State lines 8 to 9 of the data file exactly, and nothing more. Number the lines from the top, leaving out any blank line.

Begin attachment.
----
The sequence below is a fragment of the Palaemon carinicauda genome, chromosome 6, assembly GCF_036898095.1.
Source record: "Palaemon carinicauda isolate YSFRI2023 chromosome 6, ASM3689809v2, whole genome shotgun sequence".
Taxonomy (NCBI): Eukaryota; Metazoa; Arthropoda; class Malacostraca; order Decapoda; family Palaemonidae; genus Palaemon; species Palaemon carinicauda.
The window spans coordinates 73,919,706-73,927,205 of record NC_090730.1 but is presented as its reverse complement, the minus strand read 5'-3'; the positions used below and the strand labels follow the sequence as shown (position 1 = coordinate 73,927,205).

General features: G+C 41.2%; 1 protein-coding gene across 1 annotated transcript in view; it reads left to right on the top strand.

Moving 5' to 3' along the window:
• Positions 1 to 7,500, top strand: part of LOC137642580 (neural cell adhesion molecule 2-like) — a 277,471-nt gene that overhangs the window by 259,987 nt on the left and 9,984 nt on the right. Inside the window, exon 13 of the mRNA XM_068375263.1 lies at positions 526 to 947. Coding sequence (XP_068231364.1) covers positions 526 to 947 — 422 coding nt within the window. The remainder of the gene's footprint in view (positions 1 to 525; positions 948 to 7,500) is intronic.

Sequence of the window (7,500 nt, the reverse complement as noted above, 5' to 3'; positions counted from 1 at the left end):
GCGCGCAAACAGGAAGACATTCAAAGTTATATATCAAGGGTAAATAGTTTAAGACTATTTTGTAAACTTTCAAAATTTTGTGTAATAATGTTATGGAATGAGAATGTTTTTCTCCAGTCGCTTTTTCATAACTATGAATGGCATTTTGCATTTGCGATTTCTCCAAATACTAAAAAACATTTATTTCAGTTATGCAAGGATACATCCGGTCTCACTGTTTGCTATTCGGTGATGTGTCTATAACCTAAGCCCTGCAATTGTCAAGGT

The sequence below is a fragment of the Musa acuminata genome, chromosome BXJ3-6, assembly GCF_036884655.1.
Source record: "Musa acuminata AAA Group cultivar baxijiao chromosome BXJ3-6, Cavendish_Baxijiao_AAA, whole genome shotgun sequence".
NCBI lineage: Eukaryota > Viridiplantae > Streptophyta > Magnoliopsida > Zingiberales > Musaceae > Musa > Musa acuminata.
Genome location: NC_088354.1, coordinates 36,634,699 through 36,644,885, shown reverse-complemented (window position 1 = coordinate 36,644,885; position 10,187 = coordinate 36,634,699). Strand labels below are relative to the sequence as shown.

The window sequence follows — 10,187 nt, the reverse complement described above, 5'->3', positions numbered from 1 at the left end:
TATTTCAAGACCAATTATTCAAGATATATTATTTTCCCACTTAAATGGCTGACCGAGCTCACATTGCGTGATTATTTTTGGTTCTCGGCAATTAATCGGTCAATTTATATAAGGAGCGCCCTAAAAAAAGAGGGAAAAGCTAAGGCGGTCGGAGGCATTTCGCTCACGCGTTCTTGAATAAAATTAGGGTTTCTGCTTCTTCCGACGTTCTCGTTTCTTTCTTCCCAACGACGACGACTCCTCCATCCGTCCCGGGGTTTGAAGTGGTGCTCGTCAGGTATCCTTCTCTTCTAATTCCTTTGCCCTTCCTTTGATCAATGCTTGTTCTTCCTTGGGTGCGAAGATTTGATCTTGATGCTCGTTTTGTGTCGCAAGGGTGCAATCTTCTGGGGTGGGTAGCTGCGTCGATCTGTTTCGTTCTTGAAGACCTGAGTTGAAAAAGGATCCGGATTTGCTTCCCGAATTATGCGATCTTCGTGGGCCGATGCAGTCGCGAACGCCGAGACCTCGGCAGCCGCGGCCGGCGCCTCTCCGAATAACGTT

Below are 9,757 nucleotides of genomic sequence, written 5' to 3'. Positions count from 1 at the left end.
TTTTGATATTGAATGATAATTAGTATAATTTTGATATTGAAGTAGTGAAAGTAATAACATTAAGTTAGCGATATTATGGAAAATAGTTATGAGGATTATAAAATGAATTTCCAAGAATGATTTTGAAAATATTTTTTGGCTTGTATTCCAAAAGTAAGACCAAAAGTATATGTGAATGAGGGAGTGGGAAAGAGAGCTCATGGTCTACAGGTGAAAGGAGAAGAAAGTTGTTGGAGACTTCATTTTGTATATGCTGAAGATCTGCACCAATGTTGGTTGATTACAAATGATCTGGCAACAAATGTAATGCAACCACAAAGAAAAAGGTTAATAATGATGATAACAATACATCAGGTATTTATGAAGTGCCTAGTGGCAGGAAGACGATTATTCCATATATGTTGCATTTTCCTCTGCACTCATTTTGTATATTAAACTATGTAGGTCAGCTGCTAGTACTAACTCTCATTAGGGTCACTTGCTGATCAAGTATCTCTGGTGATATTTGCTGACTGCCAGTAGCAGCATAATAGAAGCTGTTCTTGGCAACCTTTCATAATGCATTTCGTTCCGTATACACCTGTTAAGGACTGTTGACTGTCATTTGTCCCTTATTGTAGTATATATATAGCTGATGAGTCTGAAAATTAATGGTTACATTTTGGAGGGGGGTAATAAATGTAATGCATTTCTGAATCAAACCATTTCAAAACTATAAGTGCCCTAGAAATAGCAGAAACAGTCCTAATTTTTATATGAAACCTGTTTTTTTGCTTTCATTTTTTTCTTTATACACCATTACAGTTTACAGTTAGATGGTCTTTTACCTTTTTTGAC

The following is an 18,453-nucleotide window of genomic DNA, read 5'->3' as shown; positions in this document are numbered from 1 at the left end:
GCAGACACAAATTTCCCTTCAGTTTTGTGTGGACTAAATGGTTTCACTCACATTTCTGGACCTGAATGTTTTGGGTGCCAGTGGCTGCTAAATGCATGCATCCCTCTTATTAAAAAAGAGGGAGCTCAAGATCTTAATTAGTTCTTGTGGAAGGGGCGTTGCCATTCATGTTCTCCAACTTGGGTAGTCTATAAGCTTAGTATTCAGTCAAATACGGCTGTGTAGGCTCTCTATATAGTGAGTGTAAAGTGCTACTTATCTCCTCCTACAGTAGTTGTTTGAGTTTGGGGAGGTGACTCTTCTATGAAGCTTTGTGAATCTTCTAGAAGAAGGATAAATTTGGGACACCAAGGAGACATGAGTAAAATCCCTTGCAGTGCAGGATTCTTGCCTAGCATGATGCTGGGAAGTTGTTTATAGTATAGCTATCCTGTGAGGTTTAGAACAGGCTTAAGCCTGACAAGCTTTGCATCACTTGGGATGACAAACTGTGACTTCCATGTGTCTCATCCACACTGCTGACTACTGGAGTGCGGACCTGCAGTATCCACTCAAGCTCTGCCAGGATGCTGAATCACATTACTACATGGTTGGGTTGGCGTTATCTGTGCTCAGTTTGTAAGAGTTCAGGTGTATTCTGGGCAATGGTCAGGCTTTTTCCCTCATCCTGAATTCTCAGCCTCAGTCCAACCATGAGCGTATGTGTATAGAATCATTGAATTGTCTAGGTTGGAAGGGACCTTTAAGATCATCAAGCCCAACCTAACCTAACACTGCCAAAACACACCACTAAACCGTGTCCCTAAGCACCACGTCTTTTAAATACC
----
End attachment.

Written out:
Sequence of the window (7,500 nt, the reverse complement as noted above, 5' to 3'; positions counted from 1 at the left end):
GCGCGCAAACAGGAAGACATTCAAAGTTATATATCAAGGGTAAATAGTTTAAGACTATTTTGTAAACTTTCAAAATTTTGTGTAATAATGTTATGGAATGAGAATGTTTTTCTCCAGTCGCTTTTTCATAACTATGAATGGCATTTTGCATTTGCGATTTCTCCAAATACTAAAAAACATTTATTTCAGTTATGCAAGGATACATCCGGTCTCACTGTTTGCTATTCGGTGATGTGTCTATAACCTAAGCCCTGCAATTGTCAAGGT